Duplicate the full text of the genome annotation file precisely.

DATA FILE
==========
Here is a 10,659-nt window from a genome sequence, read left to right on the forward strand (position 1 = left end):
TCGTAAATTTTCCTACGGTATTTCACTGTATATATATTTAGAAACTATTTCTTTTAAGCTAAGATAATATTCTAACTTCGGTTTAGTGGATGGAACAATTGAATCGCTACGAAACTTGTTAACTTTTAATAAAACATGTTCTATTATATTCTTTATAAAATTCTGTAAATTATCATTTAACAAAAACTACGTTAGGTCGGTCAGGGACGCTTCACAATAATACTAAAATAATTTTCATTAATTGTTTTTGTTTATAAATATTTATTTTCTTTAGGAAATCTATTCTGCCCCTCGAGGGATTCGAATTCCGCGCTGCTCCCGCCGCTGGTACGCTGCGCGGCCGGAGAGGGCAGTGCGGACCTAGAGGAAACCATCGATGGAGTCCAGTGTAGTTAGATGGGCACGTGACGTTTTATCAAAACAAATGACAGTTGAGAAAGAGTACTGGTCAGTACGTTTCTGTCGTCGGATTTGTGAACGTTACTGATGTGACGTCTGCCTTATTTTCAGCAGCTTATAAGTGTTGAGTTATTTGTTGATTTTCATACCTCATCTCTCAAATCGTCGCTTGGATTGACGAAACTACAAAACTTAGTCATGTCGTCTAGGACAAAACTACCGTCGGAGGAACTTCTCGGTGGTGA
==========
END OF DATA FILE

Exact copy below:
Here is a 10,659-nt window from a genome sequence, read left to right on the forward strand (position 1 = left end):
TCGTAAATTTTCCTACGGTATTTCACTGTATATATATTTAGAAACTATTTCTTTTAAGCTAAGATAATATTCTAACTTCGGTTTAGTGGATGGAACAATTGAATCGCTACGAAACTTGTTAACTTTTAATAAAACATGTTCTATTATATTCTTTATAAAATTCTGTAAATTATCATTTAACAAAAACTACGTTAGGTCGGTCAGGGACGCTTCACAATAATACTAAAATAATTTTCATTAATTGTTTTTGTTTATAAATATTTATTTTCTTTAGGAAATCTATTCTGCCCCTCGAGGGATTCGAATTCCGCGCTGCTCCCGCCGCTGGTACGCTGCGCGGCCGGAGAGGGCAGTGCGGACCTAGAGGAAACCATCGATGGAGTCCAGTGTAGTTAGATGGGCACGTGACGTTTTATCAAAACAAATGACAGTTGAGAAAGAGTACTGGTCAGTACGTTTCTGTCGTCGGATTTGTGAACGTTACTGATGTGACGTCTGCCTTATTTTCAGCAGCTTATAAGTGTTGAGTTATTTGTTGATTTTCATACCTCATCTCTCAAATCGTCGCTTGGATTGACGAAACTACAAAACTTAGTCATGTCGTCTAGGACAAAACTACCGTCGGAGGAACTTCTCGGTGGTGA